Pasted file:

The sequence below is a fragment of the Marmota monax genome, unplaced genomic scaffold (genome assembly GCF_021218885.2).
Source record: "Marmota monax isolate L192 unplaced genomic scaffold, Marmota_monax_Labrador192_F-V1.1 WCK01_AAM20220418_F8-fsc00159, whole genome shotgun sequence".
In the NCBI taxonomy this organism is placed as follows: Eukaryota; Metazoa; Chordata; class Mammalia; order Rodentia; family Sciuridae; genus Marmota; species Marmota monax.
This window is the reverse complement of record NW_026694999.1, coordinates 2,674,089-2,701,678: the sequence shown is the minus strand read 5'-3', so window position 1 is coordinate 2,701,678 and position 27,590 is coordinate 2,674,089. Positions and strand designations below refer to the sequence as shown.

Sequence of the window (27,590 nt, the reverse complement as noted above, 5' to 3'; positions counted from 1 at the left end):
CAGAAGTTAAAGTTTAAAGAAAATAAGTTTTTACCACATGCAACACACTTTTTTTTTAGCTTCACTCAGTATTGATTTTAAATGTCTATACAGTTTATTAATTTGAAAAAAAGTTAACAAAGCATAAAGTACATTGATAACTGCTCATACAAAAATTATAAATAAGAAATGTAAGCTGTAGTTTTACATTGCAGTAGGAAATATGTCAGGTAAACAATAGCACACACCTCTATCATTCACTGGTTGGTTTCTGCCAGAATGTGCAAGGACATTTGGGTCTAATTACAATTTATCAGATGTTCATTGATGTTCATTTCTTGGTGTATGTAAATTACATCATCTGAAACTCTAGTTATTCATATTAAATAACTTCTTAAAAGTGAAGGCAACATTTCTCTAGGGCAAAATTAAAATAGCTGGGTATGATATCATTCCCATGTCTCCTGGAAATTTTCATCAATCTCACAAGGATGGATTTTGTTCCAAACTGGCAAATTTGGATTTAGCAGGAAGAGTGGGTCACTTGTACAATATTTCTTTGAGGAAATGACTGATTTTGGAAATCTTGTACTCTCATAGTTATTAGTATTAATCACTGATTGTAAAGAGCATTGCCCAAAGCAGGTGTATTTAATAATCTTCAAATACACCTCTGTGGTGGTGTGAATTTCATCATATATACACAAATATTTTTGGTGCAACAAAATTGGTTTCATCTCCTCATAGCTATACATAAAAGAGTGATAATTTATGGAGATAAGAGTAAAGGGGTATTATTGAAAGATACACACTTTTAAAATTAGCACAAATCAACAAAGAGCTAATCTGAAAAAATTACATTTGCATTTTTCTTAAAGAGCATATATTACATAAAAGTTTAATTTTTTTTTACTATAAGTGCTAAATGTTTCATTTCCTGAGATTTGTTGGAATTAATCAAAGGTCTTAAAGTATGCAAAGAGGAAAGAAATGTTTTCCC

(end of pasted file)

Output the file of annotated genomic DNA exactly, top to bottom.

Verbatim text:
The sequence below is a fragment of the Marmota monax genome, unplaced genomic scaffold (genome assembly GCF_021218885.2).
Source record: "Marmota monax isolate L192 unplaced genomic scaffold, Marmota_monax_Labrador192_F-V1.1 WCK01_AAM20220418_F8-fsc00159, whole genome shotgun sequence".
In the NCBI taxonomy this organism is placed as follows: Eukaryota; Metazoa; Chordata; class Mammalia; order Rodentia; family Sciuridae; genus Marmota; species Marmota monax.
This window is the reverse complement of record NW_026694999.1, coordinates 2,674,089-2,701,678: the sequence shown is the minus strand read 5'-3', so window position 1 is coordinate 2,701,678 and position 27,590 is coordinate 2,674,089. Positions and strand designations below refer to the sequence as shown.

Sequence of the window (27,590 nt, the reverse complement as noted above, 5' to 3'; positions counted from 1 at the left end):
CAGAAGTTAAAGTTTAAAGAAAATAAGTTTTTACCACATGCAACACACTTTTTTTTTAGCTTCACTCAGTATTGATTTTAAATGTCTATACAGTTTATTAATTTGAAAAAAAGTTAACAAAGCATAAAGTACATTGATAACTGCTCATACAAAAATTATAAATAAGAAATGTAAGCTGTAGTTTTACATTGCAGTAGGAAATATGTCAGGTAAACAATAGCACACACCTCTATCATTCACTGGTTGGTTTCTGCCAGAATGTGCAAGGACATTTGGGTCTAATTACAATTTATCAGATGTTCATTGATGTTCATTTCTTGGTGTATGTAAATTACATCATCTGAAACTCTAGTTATTCATATTAAATAACTTCTTAAAAGTGAAGGCAACATTTCTCTAGGGCAAAATTAAAATAGCTGGGTATGATATCATTCCCATGTCTCCTGGAAATTTTCATCAATCTCACAAGGATGGATTTTGTTCCAAACTGGCAAATTTGGATTTAGCAGGAAGAGTGGGTCACTTGTACAATATTTCTTTGAGGAAATGACTGATTTTGGAAATCTTGTACTCTCATAGTTATTAGTATTAATCACTGATTGTAAAGAGCATTGCCCAAAGCAGGTGTATTTAATAATCTTCAAATACACCTCTGTGGTGGTGTGAATTTCATCATATATACACAAATATTTTTGGTGCAACAAAATTGGTTTCATCTCCTCATAGCTATACATAAAAGAGTGATAATTTATGGAGATAAGAGTAAAGGGGTATTATTGAAAGATACACACTTTTAAAATTAGCACAAATCAACAAAGAGCTAATCTGAAAAAATTACATTTGCATTTTTCTTAAAGAGCATATATTACATAAAAGTTTAATTTTTTTTTACTATAAGTGCTAAATGTTTCATTTCCTGAGATTTGTTGGAATTAATCAAAGGTCTTAAAGTATGCAAAGAGGAAAGAAATGTTTTCCC